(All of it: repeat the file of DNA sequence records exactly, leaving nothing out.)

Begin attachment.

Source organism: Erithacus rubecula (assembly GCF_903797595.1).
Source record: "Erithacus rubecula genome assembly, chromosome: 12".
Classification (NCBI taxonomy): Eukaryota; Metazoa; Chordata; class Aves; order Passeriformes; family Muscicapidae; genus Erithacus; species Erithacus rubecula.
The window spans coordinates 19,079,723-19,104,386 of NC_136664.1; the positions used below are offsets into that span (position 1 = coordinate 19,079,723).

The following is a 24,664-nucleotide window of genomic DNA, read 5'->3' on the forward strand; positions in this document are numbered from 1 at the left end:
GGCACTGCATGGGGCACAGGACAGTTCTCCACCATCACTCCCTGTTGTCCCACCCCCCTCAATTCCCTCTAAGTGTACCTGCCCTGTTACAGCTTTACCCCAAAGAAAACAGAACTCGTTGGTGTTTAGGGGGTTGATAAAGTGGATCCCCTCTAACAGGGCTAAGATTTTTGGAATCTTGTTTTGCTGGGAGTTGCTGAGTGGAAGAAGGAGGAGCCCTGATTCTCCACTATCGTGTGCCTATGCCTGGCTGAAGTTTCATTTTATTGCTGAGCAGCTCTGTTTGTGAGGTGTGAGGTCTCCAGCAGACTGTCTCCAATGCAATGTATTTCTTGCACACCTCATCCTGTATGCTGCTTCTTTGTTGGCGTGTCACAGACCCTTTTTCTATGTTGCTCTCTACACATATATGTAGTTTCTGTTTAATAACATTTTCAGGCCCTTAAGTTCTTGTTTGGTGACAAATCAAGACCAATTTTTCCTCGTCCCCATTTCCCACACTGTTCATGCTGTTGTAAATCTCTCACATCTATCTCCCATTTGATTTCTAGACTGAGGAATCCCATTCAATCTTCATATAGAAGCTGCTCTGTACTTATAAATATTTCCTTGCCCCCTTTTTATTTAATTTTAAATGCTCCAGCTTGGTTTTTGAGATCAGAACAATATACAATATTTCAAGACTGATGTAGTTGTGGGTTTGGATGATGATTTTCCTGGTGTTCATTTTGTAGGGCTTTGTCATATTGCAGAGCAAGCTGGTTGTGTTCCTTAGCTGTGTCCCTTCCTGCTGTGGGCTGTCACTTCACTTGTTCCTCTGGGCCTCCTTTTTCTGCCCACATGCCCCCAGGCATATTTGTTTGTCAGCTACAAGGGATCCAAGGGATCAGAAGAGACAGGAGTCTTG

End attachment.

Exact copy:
Source organism: Erithacus rubecula (assembly GCF_903797595.1).
Source record: "Erithacus rubecula genome assembly, chromosome: 12".
Classification (NCBI taxonomy): Eukaryota; Metazoa; Chordata; class Aves; order Passeriformes; family Muscicapidae; genus Erithacus; species Erithacus rubecula.
The window spans coordinates 19,079,723-19,104,386 of NC_136664.1; the positions used below are offsets into that span (position 1 = coordinate 19,079,723).

The following is a 24,664-nucleotide window of genomic DNA, read 5'->3' on the forward strand; positions in this document are numbered from 1 at the left end:
GGCACTGCATGGGGCACAGGACAGTTCTCCACCATCACTCCCTGTTGTCCCACCCCCCTCAATTCCCTCTAAGTGTACCTGCCCTGTTACAGCTTTACCCCAAAGAAAACAGAACTCGTTGGTGTTTAGGGGGTTGATAAAGTGGATCCCCTCTAACAGGGCTAAGATTTTTGGAATCTTGTTTTGCTGGGAGTTGCTGAGTGGAAGAAGGAGGAGCCCTGATTCTCCACTATCGTGTGCCTATGCCTGGCTGAAGTTTCATTTTATTGCTGAGCAGCTCTGTTTGTGAGGTGTGAGGTCTCCAGCAGACTGTCTCCAATGCAATGTATTTCTTGCACACCTCATCCTGTATGCTGCTTCTTTGTTGGCGTGTCACAGACCCTTTTTCTATGTTGCTCTCTACACATATATGTAGTTTCTGTTTAATAACATTTTCAGGCCCTTAAGTTCTTGTTTGGTGACAAATCAAGACCAATTTTTCCTCGTCCCCATTTCCCACACTGTTCATGCTGTTGTAAATCTCTCACATCTATCTCCCATTTGATTTCTAGACTGAGGAATCCCATTCAATCTTCATATAGAAGCTGCTCTGTACTTATAAATATTTCCTTGCCCCCTTTTTATTTAATTTTAAATGCTCCAGCTTGGTTTTTGAGATCAGAACAATATACAATATTTCAAGACTGATGTAGTTGTGGGTTTGGATGATGATTTTCCTGGTGTTCATTTTGTAGGGCTTTGTCATATTGCAGAGCAAGCTGGTTGTGTTCCTTAGCTGTGTCCCTTCCTGCTGTGGGCTGTCACTTCACTTGTTCCTCTGGGCCTCCTTTTTCTGCCCACATGCCCCCAGGCATATTTGTTTGTCAGCTACAAGGGATCCAAGGGATCAGAAGAGACAGGAGTCTTG